The overall incidence of clinically significant transaminase abnormalities in all therapeutic studies was 12.4% (206/1,655) of patients treated with voriconazole. Increased incidence of liver function test abnormalities may be associated with higher plasma concentrations and/or doses. The majority of abnormal liver function tests either resolved during treatment without dose adjustment or following dose adjustment, including discontinuation of therapy.
Voriconazole has been infrequently associated with cases of serious hepatic toxicity including cases of jaundice and rare cases of hepatitis and hepatic failure leading to death. Most of these patients had other serious underlying conditions.
Liver function tests should be evaluated at the start of and during the course of voriconazole therapy. Patients who develop abnormal liver function tests during voriconazole therapy should be monitored for the development of more severe hepatic injury. Patient management should include laboratory evaluation of hepatic function (particularly liver function tests and bilirubin). Discontinuation of voriconazole must be considered if clinical signs and symptoms consistent with liver disease develop that may be attributable to voriconazole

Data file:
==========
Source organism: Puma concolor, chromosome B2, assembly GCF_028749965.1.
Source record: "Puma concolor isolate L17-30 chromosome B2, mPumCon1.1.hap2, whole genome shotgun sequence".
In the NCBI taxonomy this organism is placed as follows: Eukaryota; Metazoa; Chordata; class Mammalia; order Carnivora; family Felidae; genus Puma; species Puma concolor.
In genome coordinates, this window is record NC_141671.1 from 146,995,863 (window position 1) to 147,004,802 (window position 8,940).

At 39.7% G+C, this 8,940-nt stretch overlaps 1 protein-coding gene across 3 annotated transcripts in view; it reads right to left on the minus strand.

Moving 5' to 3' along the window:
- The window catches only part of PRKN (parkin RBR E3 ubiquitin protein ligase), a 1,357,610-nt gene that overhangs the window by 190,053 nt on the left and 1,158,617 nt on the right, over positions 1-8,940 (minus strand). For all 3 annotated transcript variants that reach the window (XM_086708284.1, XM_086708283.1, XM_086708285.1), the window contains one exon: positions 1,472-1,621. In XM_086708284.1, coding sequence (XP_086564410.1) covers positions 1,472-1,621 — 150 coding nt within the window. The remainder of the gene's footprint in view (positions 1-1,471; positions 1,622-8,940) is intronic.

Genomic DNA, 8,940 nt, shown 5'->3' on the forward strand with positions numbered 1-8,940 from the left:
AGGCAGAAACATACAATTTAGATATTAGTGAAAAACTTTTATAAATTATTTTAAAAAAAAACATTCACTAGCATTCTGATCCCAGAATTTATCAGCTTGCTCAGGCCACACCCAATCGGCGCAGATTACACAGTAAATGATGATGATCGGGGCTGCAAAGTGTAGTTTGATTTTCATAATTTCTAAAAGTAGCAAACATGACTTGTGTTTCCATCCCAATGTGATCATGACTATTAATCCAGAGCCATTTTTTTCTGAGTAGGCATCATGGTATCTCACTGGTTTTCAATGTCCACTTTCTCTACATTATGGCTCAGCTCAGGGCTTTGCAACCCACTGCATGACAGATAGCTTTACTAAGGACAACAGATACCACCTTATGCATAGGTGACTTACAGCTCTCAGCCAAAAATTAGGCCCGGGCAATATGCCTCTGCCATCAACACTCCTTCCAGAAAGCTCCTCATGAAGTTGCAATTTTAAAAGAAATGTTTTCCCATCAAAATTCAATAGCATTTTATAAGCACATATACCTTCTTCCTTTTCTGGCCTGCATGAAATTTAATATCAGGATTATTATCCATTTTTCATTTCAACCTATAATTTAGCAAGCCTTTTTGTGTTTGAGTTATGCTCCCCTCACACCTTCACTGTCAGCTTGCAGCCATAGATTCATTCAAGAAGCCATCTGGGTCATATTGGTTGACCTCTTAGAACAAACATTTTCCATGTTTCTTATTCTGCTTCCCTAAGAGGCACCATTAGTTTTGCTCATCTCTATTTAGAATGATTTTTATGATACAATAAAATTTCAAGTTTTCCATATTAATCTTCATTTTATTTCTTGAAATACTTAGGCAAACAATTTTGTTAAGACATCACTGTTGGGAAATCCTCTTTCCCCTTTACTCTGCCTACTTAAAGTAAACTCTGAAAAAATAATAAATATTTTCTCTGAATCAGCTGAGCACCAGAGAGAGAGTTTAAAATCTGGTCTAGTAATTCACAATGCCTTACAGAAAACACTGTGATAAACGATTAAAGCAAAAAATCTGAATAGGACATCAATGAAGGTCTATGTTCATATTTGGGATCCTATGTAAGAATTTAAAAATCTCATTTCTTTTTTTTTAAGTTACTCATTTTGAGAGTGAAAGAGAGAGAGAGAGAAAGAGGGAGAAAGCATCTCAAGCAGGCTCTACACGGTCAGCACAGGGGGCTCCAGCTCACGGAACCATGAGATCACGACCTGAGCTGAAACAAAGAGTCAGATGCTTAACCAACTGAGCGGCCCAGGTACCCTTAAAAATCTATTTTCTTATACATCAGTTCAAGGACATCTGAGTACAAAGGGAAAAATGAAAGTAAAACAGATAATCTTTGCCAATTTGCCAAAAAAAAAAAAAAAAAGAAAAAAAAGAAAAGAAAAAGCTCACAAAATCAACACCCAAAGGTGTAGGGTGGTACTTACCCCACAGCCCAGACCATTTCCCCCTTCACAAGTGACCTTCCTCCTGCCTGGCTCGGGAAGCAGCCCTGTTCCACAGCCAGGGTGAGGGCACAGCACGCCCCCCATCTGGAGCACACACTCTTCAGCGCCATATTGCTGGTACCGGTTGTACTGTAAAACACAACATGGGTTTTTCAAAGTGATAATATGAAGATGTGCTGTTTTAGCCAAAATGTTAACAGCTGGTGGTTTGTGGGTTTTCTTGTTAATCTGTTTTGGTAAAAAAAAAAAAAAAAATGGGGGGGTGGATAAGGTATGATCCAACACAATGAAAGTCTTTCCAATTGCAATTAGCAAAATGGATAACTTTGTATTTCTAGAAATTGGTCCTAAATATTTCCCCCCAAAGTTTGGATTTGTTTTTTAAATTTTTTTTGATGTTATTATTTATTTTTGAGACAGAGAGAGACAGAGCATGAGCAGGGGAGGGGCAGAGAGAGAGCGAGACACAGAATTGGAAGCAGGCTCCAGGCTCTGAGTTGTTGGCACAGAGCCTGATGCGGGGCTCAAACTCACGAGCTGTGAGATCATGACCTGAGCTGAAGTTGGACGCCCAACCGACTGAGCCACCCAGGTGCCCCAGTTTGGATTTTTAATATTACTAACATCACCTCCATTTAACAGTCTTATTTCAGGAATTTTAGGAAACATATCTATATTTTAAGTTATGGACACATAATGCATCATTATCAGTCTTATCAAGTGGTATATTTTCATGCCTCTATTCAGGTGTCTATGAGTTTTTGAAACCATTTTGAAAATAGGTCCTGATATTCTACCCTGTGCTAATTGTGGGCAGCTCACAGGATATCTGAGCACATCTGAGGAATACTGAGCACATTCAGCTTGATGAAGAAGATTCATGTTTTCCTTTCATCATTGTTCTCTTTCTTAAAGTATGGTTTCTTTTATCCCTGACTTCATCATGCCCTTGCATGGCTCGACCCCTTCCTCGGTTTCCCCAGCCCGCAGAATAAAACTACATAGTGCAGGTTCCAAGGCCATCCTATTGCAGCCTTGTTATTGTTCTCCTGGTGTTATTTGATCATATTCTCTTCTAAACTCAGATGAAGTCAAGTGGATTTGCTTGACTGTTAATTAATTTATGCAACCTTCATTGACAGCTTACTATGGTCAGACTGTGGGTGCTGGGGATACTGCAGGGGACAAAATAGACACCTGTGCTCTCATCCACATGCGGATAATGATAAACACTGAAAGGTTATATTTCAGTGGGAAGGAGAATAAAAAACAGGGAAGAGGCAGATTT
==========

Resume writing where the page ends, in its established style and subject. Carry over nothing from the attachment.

Acute renal failure has been observed in severely ill patients undergoing treatment with voriconazole. Patients being treated with voriconazole are likely to be treated concomitantly with nephrotoxic medications and have concurrent conditions that may result in decreased renal function. It is recommended that patients are monitored for the development of abnormal renal function. This should include laboratory evaluation, particularly serum creatinine.
The following adverse reactions have been identified during post approval use of voriconazole. Because these reactions are reported voluntarily from a population of uncertain size, it is not always possible to reliably estimate their frequency or establish a causal relationship to drug exposure.
Fluorosis and periostitis have been reported during long-term voriconazole therapy